Date: Dec 12, 2013 2:48 PM
Author: Derek Goring
Subject: Re: Numerical integration of polyfit coefficients
On Friday, December 13, 2013 7:59:28 AM UTC+13, John D'Errico wrote:

> "Rajin " <patelr37@aston.ac.uk> wrote in message <l8ctcd$jrp$1@newscl01ah.mathworks.com>...

>

> > Hello,

>

> >

>

> > I have the coefficients of a polynomial of order 12 given to me using polyfit (it was fitted to model a probability density function). I now need to use the given polynomial f(x), multiply it by x^2, and integrate it over a given boundary.

>

> >

>

> > I have tried using the integral function: integral(fun,xmin,xmax), where:

>

> > fun = @(x) poly2sym(f) and f is the coefficients given by polyfit, but this doesn't work.

>

> >

>

> > Any ideas? Apologies if this seems trivial, I have tried everything!

>

> >

>

> > Thanks in advance,

>

> > Rajin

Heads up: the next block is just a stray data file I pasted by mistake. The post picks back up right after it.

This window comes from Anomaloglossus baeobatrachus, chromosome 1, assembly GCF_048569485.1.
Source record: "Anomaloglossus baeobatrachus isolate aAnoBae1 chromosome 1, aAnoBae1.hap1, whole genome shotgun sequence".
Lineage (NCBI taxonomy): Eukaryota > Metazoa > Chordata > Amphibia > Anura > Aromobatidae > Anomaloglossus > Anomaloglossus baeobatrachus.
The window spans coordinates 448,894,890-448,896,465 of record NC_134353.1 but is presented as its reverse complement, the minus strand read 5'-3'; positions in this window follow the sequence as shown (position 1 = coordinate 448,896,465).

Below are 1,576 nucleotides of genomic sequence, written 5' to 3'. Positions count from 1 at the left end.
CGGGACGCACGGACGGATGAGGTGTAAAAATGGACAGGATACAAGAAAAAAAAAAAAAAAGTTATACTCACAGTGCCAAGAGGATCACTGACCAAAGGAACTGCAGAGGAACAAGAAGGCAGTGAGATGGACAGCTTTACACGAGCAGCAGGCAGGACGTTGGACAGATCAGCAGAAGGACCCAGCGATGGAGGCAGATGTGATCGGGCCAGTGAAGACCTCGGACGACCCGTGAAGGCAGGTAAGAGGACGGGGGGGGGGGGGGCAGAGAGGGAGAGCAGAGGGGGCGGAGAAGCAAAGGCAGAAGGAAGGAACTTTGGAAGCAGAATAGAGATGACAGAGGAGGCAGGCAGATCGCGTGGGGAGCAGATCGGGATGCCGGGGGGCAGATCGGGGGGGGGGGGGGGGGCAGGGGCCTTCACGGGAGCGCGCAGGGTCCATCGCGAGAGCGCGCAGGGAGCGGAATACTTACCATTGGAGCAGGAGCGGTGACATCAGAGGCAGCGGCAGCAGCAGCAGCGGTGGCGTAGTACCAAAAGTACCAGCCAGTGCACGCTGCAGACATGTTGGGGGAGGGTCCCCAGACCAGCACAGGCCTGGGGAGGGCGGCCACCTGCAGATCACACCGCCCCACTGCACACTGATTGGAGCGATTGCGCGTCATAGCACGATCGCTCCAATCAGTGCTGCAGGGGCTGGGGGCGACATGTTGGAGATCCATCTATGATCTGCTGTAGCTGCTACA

>

>

>

> Why use a mack truck to carry a pea to Boston?

>

>

>

> % Assume that p12 is a 12th degree polynomial.

>

> P12 = rand(1,13);

>

>

>

> % Multiply by x^2, to get a 14th degree polynomial

>

> % Remember, these are just the coefficients of the polynomial.

>

> P14 = [P12,0,0];

>

>

>

> % integrate

>

> Pint = [P14./(15:-1:1),0];

>

>

>

> Having done this, use of a 12th degree polynomial like

>

> this is a numerical obscenity. I don't really care who gave

>

> you the polynomial.

>

>

>

> Polynomials are a terrible way to fit distribution functions

>

> in general. Think of it like this: The PDF of these functions

>

> must go to zero at +/- inf. In fact, all of the derivatives

>

> go to zero too. No polynomial has this behavior.

>

>

>

> What tends to happen is the polynomial fits the data

>

> points used in the fit, but then it does execrable, nasty

>

> things between the points. This is a common behavior

>

> of high order polynomials, but it is especially true for

>

> this kind of model.

>

>

>

> So I'd go back to your source, and suggest use of a

>

> better model. A spline is often a good idea. For example

>

> there are very nice shape preserving splines to be found.

>

>

>

> John

My question is: why fit a curve at all?

Why not do numerical integration of the histogram/pdf?